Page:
Traveling in comfort |

Traveling in comfort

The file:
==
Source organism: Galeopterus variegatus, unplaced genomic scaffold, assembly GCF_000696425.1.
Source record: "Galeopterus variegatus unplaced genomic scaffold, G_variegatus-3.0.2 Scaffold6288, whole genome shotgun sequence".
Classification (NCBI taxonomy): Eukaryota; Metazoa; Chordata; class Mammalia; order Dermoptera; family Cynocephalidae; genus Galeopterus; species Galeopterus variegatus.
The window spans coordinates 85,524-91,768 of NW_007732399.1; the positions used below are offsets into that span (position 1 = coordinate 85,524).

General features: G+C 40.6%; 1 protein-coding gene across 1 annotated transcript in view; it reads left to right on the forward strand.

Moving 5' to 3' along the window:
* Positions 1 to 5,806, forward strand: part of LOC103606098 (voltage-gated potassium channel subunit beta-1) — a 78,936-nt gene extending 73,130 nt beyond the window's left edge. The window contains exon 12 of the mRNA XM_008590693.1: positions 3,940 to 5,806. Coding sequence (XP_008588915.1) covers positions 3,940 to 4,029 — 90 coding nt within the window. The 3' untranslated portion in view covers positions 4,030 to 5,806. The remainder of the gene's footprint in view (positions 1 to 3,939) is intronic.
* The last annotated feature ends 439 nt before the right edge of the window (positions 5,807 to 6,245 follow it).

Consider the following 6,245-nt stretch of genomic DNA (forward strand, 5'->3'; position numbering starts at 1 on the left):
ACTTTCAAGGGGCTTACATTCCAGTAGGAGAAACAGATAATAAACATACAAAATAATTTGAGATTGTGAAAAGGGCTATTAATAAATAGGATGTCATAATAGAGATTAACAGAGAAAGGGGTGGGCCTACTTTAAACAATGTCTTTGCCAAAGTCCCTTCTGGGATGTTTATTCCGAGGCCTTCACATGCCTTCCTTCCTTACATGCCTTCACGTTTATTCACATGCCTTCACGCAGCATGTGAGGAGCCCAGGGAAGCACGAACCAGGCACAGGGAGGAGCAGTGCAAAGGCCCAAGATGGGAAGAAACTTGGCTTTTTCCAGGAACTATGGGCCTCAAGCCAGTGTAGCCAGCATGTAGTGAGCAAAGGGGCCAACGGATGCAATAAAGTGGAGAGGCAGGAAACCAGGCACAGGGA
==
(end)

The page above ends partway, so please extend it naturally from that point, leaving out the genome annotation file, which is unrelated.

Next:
I jerk awake from a sleep so deep that only a black bear in January could understand.”What’s the matter?” my wife asks groggily.”Oh, nothing,” I pant. “For a second, I didn’t know where we were.”She scans the surroundings. “Where are we?””… I don’t know.”I hadn’t wanted to confess this because it might indicate that travel had defeated me. Whether on a lonely highway hours from the last identifiable landmark on the map or suddenly awake in a place momentarily unknown, it is not my nature to admit that I am lost. My personal travel philosophy is always that I am “here.”As it turned out with the incident I just described, we were at home in our own bed the night after returning from an expedition to an isolated village in Mexico last spring, toward the end of which we spent consecutive nights in a motor home, a brand-new Mexican friend’s unfamiliar pueblo home, and finally, a cramped bus for 17 hours.I admit that I love this side effect of harried travel through multiple time zones, cultures and unfamiliar settings. It’s a reminder that I have gone with the flow of changing custom and comfort to find myself alive and floating in the placid and soothing pool of travel memories.That said, you can imagine my delight in learning of the prospects for vacationing in Europe with my wife, three pre-teenage children, and the in-laws – the later two subsets of humanity being at opposite ends of the spectrum in willingness to try new foods, communicate with different words and bathe without a shower curtain draping over the tub.Now, you will have to excuse me as I succumb to the age-old and irresistible urge of travelers to immerse unsuspecting individuals who find themselves in the path at the end of someone else’s sojourn, to give an account of everything that happened. In many cases this can take more time than the actual trip.I am no different than anyone else in this regard; thus, you will have to endure my tale. I can only ask you to bear with me, taking comfort that I will not direct your attention to six hours of video footage we created for YouTube and knowing that the conviction that my details are interesting will pass in a few weeks. It will seem like no time at all before I am busy crabbing about local issues again.I do not intend to bore you with descriptions about the magical sounds of Big Ben striking midnight; the impressive demeanor of the brave Yeoman Warders at the Tower of London; the connection I made with the writings of Shakespeare at the new Globe Theatre; the exquisitely fine wines I sampled at St. Emillion, Boudreaux; the 17,000-year-old cave drawings that spoke to my soul; the stormiest seas I have ever seen off the coast of Biarritz; Sunday brunch with the locals at a roadside café in the French countryside; treading the steps of our ancestors through the narrow cobblestone streets at countless ancient, walled villages; my newly inspired theories on the origin of the Mona Lisa’s smile; the excitement of getting swindled by panhandlers at Montmartre; the inspiring hike up the Eiffel Tower stairways; my discovery of the absolute best unknown restaurant in Paris; or my predictions for this year’s Tour based on personal inspection of certain sections of critical race stages.Even less will I drone on about the lovely, and frustrating, rural custom of businesses closing daily between the hours of noon and 2, except on Sunday, when they are closed all day long. There is no better way to remember, and try to forget, this than by going to bed hungry after attempting to satisfy your appetite with wine, which is somehow always plentiful anytime, anywhere in France.I will not even proselytize about the European wisdom in developing incredibly convenient, inexpensive-to-use public transportation systems funded by taxes that push gasoline prices to the Belgium side of $7 per gallon, their practicality in setting aside egos to drive tiny, fuel-efficient cars in the cities, and the eco-friendly additional charge they impose for plastic bags at the grocery stores.No, I will not go on and on about any of these things. What I really want to write about is survival. The great parts about a vacation come back only after returning home to good rest and downloaded photo albums. But these memories will be useless if you don’t live to experience them.Thus, I write this column safely aboard a 10-hour return flight home after braving the confusion and crowds of Paris’ Metro and the train to the airport, which would have been nothing if they were not the beginning of a deep, painful wade through the gooey muck that passes for crowded international airports.This is not about encounters with charming foreigners, interesting sights or fascinating customs. It is about dealing with people, who at times, can seem like the grouchiest and most irrational on this planet, or any other that may someday be traveled to. It’s about rushing around with those who woke up too early and didn’t get enough bathroom time on the mad scramble to meet an endless schedule of sightseeing, punctuated with arrival and departure times. It is about people coping with the intoxicating surrealism of crossing a twinge of homesickness with the dull pain of jet lag. In short, this is about sharing travel with people you would go to any corner of the world for, and beyond. This is about exploring with people you love!There has been much advice given to travelers about taking along comfortable walking shoes, choosing comfortable clothing, and the importance of getting comfortable with local customs. Many will tell you about the best way to travel with children and where to get the best exchange rates. Most tell you where to stay. Everyone tells you where to eat. Some go so far to tell you how to pack your bags. This is all simple stuff.The most important, and often unheeded, travel advice is to take trips with people you are comfortable with. Successful trips are not so much dependent on touring with those who can tell you exactly where you are all the time. To relieve the many stresses of travel, it’s important that your companions feel free to sometimes tell you exactly where you can go.